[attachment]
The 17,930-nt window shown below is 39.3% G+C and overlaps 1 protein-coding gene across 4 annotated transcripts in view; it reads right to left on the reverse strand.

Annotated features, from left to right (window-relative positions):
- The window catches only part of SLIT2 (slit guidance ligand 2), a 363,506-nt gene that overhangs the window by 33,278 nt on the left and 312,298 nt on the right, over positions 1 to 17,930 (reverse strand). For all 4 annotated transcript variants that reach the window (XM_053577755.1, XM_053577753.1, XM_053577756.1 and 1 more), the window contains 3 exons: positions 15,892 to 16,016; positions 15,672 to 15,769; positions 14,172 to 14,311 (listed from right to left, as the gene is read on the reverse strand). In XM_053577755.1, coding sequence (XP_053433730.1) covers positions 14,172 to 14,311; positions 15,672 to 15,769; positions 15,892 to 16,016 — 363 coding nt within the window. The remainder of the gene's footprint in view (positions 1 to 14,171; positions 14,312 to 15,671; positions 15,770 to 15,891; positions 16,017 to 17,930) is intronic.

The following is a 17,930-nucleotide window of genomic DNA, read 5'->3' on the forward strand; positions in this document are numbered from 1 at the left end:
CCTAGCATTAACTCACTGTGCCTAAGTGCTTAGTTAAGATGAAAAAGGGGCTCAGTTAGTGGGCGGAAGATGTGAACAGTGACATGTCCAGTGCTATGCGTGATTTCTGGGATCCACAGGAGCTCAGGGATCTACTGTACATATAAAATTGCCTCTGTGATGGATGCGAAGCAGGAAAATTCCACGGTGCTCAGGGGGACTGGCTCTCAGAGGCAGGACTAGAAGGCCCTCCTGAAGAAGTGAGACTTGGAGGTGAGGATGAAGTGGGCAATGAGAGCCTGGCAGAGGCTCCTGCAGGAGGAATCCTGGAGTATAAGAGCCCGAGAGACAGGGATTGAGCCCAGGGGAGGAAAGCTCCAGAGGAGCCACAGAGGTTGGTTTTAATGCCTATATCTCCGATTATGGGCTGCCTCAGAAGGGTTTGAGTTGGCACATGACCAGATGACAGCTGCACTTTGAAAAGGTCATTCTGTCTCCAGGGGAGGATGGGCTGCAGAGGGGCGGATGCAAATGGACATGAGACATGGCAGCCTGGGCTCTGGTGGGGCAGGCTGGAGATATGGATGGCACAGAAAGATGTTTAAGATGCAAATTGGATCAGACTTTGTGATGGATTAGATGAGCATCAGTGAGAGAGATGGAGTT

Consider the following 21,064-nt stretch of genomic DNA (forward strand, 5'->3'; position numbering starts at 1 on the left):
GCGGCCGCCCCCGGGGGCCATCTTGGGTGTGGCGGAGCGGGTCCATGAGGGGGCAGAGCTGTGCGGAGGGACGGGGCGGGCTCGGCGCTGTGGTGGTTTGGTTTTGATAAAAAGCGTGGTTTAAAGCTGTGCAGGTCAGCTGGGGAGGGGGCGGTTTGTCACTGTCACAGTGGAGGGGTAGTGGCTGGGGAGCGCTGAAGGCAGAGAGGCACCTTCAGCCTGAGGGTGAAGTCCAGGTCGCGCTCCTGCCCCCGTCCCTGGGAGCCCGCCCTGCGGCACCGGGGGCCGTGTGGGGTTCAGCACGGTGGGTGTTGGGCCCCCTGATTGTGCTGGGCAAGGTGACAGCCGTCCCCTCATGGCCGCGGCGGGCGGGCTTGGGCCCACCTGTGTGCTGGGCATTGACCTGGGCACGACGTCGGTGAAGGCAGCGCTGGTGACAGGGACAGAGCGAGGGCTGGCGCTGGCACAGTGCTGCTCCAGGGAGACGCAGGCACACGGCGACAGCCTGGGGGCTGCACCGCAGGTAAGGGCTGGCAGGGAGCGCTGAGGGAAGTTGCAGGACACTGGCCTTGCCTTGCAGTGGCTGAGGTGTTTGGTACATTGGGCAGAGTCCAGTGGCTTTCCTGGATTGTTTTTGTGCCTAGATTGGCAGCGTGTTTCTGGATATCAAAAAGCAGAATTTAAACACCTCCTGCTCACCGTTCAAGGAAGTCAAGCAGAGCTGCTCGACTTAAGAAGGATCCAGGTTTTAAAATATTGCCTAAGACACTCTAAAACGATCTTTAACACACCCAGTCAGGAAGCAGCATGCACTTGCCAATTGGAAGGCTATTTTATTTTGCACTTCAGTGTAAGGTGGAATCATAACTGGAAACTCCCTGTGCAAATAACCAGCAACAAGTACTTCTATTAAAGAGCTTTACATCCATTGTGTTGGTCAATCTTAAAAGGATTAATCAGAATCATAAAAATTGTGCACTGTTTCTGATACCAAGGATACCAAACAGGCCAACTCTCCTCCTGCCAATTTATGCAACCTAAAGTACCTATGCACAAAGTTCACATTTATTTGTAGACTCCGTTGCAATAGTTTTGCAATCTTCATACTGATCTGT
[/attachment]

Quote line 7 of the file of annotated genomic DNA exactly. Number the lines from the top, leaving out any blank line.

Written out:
GCGGCCGCCCCCGGGGGCCATCTTGGGTGTGGCGGAGCGGGTCCATGAGGGGGCAGAGCTGTGCGGAGGGACGGGGCGGGCTCGGCGCTGTGGTGGTTTGGTTTTGATAAAAAGCGTGGTTTAAAGCTGTGCAGGTCAGCTGGGGAGGGGGCGGTTTGTCACTGTCACAGTGGAGGGGTAGTGGCTGGGGAGCGCTGAAGGCAGAGAGGCACCTTCAGCCTGAGGGTGAAGTCCAGGTCGCGCTCCTGCCCCCGTCCCTGGGAGCCCGCCCTGCGGCACCGGGGGCCGTGTGGGGTTCAGCACGGTGGGTGTTGGGCCCCCTGATTGTGCTGGGCAAGGTGACAGCCGTCCCCTCATGGCCGCGGCGGGCGGGCTTGGGCCCACCTGTGTGCTGGGCATTGACCTGGGCACGACGTCGGTGAAGGCAGCGCTGGTGACAGGGACAGAGCGAGGGCTGGCGCTGGCACAGTGCTGCTCCAGGGAGACGCAGGCACACGGCGACAGCCTGGGGGCTGCACCGCAGGTAAGGGCTGGCAGGGAGCGCTGAGGGAAGTTGCAGGACACTGGCCTTGCCTTGCAGTGGCTGAGGTGTTTGGTACATTGGGCAGAGTCCAGTGGCTTTCCTGGATTGTTTTTGTGCCTAGATTGGCAGCGTGTTTCTGGATATCAAAAAGCAGAATTTAAACACCTCCTGCTCACCGTTCAAGGAAGTCAAGCAGAGCTGCTCGACTTAAGAAGGATCCAGGTTTTAAAATATTGCCTAAGACACTCTAAAACGATCTTTAACACACCCAGTCAGGAAGCAGCATGCACTTGCCAATTGGAAGGCTATTTTATTTTGCACTTCAGTGTAAGGTGGAATCATAACTGGAAACTCCCTGTGCAAATAACCAGCAACAAGTACTTCTATTAAAGAGCTTTACATCCATTGTGTTGGTCAATCTTAAAAGGATTAATCAGAATCATAAAAATTGTGCACTGTTTCTGATACCAAGGATACCAAACAGGCCAACTCTCCTCCTGCCAATTTATGCAACCTAAAGTACCTATGCACAAAGTTCACATTTATTTGTAGACTCCGTTGCAATAGTTTTGCAATCTTCATACTGATCTGT